Monday, October 29, 2012

How to eat a Triceratops:
Open It Like a Soda Can

I’ve always been fascinated by dinosaurs and other prehistoric creatures. If I hadn't become an entomologist, I would have been a vertebrate paleontologist in search dinosaur fossils. In a departure from my usual entomo-banter, I offer this recent article on Tyrannosaurus behavior.

Denver Fowler, of the Museum of the Rockies in Bozeman, Montana, presented research at the Society of Vertebrate Paleontology's meeting last week that suggests Tyrannosaurus fed on Triceratops by ripping their heads clean off.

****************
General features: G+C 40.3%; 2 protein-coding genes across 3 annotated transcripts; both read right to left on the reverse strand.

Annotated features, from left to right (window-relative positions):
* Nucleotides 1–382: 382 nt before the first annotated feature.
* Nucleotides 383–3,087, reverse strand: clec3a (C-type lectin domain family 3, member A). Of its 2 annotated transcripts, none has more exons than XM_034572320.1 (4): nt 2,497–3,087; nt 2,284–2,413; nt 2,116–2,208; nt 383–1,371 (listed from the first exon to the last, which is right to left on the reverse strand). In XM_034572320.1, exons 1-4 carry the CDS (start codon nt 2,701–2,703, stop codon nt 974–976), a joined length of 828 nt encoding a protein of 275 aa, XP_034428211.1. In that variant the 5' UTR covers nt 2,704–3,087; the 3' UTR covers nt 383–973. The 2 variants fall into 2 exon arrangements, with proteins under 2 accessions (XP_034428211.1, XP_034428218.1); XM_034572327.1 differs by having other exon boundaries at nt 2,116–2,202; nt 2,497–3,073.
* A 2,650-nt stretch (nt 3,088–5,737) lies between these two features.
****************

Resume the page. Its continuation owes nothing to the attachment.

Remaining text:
By studying Tyrannosaur tooth marks on Triceratops specimens, Fowler and his co-authors found that Tyrannosaurs would regularly bite the Triceratops’ frills. Apparently, the bite marks weren’t from battles with other dinosaurs as none showed signs of healing, but, suggested they were from post-mortem carcass scavenging. Because the marks were determined to be consistent, the team posited an interesting hypothesis: Tyrannosaurus used Triceratops’ frills as a lever to rip their skulls from their body - like a tab on a soda can - to expose the dense and meaty neck muscles.

Further Reading

Derek Mead:
Color image courtesy of same.
Drawing courtesy of Nate Carroll 2012.

© Delbert La Rue 2012. All Rights Reserved.

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